There’s a saying in the corporate world that goes, “Dress for the job you want, not the job you have.” That’s a tall order when the job you want is Senior Vice President, but the job you have is “Hey, at least you aren’t the intern.” Business attire is expensive. And unlike a splurge-worthy cocktail dress, if you are on a Monday-Friday work week you are going to need more than just one or two outfits in your closet. Not to worry, though. It is very possible to build an executive wardrobe on an entry-level budget. It just takes a little thought, effort and discipline.
1) Stick to the classics – I know we are all about defending the trend. But when it comes to your work wardrobe, stick to the perennial favorites – pencil skirts, straight leg trousers, crisp white shirts, black suits. These pieces will have more lasting power than trendier items. They are also more versatile for different corporate situations.
2) Mix and match – I firmly prescribe to the Jack’s Mannequin lyric, “When did society decide that we have to wash a T-shirt after every individual use? If it’s not dirty, I’m gonna wear it.” It’s easier to keep your outfits fresh when you purchase separates instead of dresses. Keep your separates in mind when you shop to ensure that you have a cohesive wardrobe with plenty of options.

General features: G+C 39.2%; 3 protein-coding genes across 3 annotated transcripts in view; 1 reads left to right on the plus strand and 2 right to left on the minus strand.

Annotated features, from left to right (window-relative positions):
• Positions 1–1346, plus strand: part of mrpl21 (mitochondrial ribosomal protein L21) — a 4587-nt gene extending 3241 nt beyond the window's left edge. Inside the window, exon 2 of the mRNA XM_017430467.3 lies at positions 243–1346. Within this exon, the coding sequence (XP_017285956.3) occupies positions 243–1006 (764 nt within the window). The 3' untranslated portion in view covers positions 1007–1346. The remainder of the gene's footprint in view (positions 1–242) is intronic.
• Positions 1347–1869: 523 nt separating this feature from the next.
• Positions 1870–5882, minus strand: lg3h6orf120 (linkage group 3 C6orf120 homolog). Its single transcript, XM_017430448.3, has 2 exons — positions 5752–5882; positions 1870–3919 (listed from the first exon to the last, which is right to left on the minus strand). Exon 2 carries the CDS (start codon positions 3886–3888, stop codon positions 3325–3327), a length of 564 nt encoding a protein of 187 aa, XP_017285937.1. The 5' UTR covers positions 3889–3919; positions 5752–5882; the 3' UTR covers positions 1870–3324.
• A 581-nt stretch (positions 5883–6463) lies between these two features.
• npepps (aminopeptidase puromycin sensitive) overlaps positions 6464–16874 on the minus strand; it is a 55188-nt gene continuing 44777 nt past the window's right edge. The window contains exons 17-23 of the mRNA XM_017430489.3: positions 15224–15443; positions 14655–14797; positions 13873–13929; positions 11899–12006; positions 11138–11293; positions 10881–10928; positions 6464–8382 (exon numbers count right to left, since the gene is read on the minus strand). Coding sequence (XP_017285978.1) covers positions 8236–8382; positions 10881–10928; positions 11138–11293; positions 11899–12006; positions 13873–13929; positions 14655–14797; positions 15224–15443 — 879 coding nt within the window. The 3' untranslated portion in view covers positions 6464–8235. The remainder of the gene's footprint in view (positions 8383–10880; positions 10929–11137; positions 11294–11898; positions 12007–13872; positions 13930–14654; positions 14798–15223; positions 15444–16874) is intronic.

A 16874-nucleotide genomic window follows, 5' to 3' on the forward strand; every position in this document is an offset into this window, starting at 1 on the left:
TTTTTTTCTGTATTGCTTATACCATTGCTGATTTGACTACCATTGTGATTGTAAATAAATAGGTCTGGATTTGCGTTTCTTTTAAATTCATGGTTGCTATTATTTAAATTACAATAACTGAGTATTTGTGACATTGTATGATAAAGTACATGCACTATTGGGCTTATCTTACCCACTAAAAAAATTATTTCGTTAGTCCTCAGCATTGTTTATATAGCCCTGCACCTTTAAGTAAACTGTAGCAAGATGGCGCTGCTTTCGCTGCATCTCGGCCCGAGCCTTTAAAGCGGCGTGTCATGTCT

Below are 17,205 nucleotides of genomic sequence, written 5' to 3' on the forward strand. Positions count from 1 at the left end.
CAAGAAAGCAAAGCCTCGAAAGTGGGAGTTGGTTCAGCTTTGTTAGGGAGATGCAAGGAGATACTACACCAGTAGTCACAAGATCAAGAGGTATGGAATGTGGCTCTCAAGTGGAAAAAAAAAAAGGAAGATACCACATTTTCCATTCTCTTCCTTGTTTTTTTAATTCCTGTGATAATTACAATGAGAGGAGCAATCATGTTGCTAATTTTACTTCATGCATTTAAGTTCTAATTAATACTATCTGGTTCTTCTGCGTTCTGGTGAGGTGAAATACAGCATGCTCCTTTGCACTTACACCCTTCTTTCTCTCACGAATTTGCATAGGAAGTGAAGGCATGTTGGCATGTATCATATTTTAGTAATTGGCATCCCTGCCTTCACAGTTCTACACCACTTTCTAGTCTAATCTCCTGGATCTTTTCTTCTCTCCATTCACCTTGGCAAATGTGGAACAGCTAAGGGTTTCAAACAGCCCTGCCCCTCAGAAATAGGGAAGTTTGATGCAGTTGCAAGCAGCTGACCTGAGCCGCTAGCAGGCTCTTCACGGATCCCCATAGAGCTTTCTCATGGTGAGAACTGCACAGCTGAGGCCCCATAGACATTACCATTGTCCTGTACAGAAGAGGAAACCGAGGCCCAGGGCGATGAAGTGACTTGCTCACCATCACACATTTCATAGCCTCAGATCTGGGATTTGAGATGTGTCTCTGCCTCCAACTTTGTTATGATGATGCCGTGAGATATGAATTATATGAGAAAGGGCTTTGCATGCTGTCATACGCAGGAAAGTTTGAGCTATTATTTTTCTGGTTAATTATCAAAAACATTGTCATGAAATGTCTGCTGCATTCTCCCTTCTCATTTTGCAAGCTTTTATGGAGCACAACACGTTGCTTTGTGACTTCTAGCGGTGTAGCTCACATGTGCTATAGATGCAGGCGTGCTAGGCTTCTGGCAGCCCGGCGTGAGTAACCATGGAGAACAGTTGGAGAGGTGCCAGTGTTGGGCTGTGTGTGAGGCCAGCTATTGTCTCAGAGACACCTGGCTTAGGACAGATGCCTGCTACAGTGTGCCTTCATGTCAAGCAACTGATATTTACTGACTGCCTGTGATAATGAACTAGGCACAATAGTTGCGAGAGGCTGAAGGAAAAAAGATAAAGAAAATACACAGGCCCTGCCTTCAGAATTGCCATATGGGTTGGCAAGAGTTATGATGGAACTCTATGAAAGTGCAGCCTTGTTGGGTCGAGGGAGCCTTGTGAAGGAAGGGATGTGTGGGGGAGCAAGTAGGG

3) Check the outlets – Workplace fashion is fairly static. There’s a good chance that last season, or even last year’s styles are just as cute this year and in the many years going forward. Purchasing these clothes at outlet prices allow you to purchase quality business attire at fast fashion prices.
4) Follow the care instructions -Fabric care instructions are not just friendly suggestions. Washing and drying your clothes the right way prevents tearing, fading and pilling and will help you get the most wear for your money. To lower your dry cleaning costs, use an at-home dry cleaning system like Dryel or only purchase machine washable clothing.
5) Find a good tailor – Sizing changes are just a part of life. But rather than purchasing new items, you might be able to save money by finding a tailor who can alter the clothes you already have. Even if you don’t change sizes, it’s handy to have a go-to tailor for ruined zippers, hemline adjustments and other wardrobe malfunctions not worth doing yourself.
With savvy budgeting, smart shopping and meticulous care you can build a notable business professional wardrobe over time that fits your style and your budget. And when dressing for the job you want turns into getting the job you want, you will have the skills and discipline to continue shopping smartly at your new pay grade.
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